The Forgetting of The Great War and Its Consequences

Edward G. Lengel in The Washington Post:

As we observe Memorial Day, a hard truth remains: Americans haven’t forgotten about the doughboys [of WWi or ‘The Great War’]. We just didn’t want to hear about them in the first place. The war’s last and greatest battle involving U.S. soldiers, fought in the Meuse-Argonne region of eastern France during the autumn of 1918, sucked in more than 1 million U.S. troops and hundreds of airplanes and tanks. Artillery batteries commanded by men such as the young Harry S. Truman fired more than 4 million shells — more than the Union Army fired during the entire Civil War. More than 26,000 doughboys were killed and almost 100,000 wounded, making the clash probably the bloodiest single battle in U.S. history. But as far as the American public was concerned, it might as well never have taken place. “Veterans said to me in their speeches and in private that the American people did not know anything about the Meuse-Argonne battle,” Brig. Gen. Dennis Nolan wrote years later. “I have never understood why.”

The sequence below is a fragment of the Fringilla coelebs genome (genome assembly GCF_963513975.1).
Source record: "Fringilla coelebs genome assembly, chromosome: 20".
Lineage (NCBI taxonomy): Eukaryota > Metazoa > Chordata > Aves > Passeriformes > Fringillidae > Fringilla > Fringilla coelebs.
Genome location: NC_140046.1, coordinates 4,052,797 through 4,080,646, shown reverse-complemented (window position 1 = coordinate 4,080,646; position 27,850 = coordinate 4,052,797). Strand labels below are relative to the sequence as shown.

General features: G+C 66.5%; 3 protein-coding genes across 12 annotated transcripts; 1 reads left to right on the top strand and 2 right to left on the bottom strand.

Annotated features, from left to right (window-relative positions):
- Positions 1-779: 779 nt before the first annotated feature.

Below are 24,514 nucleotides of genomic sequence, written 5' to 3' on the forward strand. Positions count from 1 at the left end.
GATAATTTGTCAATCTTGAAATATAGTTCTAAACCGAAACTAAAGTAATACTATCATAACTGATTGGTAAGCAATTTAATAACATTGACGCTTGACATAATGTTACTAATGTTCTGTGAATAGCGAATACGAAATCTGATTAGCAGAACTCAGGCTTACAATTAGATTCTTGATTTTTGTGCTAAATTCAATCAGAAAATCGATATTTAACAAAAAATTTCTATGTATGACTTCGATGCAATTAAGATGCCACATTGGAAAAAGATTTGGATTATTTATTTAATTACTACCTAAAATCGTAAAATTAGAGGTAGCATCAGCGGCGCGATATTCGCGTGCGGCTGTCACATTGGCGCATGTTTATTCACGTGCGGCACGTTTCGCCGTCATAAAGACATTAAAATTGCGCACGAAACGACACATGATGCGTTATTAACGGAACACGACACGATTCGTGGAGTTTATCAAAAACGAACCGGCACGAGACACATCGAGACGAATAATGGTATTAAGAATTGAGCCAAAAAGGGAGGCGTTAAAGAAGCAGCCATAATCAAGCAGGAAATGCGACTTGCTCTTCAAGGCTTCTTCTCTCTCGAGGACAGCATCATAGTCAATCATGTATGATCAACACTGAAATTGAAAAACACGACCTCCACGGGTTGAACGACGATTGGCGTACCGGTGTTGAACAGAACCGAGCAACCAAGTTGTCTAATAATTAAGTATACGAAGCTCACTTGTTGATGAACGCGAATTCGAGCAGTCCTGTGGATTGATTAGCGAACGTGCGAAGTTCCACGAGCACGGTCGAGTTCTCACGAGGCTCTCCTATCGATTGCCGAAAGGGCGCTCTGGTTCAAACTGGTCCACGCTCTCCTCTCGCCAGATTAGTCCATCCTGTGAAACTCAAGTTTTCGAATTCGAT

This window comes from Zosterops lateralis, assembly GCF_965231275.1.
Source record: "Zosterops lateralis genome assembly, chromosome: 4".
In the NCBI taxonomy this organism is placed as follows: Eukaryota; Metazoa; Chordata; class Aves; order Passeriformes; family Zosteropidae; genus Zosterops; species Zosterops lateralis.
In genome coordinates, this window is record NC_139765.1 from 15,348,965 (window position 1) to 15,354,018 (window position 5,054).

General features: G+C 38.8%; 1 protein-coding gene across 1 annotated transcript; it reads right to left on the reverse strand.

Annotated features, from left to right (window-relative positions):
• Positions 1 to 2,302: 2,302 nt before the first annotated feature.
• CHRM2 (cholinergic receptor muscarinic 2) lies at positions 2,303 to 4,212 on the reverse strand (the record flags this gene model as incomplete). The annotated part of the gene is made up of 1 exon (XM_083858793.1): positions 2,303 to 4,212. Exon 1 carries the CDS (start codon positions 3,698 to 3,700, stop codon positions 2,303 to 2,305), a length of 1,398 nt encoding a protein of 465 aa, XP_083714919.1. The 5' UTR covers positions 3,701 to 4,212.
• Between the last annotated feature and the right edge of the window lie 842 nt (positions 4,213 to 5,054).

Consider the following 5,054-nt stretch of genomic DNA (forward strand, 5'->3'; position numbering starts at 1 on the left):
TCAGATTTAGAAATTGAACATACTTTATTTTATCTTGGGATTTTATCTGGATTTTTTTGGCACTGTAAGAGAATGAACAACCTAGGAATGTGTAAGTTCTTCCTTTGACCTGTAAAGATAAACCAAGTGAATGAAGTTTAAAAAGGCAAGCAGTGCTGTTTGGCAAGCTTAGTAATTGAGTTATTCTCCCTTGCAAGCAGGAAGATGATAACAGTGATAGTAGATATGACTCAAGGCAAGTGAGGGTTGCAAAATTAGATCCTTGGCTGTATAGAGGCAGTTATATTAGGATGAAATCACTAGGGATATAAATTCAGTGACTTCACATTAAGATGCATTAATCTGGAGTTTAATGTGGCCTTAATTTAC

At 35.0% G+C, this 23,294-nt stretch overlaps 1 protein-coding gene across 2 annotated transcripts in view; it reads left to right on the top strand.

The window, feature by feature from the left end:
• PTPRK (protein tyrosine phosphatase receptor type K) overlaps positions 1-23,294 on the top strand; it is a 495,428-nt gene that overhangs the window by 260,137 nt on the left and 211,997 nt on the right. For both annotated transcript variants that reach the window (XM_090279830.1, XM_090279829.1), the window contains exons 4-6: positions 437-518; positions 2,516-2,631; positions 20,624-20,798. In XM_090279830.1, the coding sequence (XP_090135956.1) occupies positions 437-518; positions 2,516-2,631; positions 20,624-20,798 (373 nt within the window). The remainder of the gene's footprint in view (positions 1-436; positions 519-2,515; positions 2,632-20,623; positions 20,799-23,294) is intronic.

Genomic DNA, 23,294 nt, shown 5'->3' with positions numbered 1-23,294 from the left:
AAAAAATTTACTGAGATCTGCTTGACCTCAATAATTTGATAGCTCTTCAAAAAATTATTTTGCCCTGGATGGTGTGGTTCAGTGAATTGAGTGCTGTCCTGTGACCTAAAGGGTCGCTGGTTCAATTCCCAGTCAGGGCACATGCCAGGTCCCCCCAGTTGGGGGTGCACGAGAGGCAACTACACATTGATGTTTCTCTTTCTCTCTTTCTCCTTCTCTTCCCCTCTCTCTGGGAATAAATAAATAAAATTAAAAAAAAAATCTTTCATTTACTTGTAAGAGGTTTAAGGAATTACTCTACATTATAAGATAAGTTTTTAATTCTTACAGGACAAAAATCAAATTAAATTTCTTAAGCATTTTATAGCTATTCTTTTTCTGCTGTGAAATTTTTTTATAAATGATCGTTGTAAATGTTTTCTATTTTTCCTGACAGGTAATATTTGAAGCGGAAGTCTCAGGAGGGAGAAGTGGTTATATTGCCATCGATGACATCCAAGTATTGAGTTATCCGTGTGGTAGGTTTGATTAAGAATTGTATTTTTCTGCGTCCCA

Back then, civilians justified their indifference by claiming that the veterans refused to share their stories. In reality, the ignorance was self-imposed.

Over at Crooked Timber, John Quiggin offers some thoughts (see also interesting discussion following the post).

[I]n the long run, the absence of this most bloodily futile of wars from historical memory has been a huge boon to the war party. With a historical memory of war dominated by the “Good War” against Hitler and the Axis, it’s unsurprising that Americans have been much more willing than the citizens of other democratic societies to accept war as part of the natural order of things.

In Europe by contrast, the Great War and its consequences are still ever-present, and the Second World War is correctly seen as the inevitable product of the First.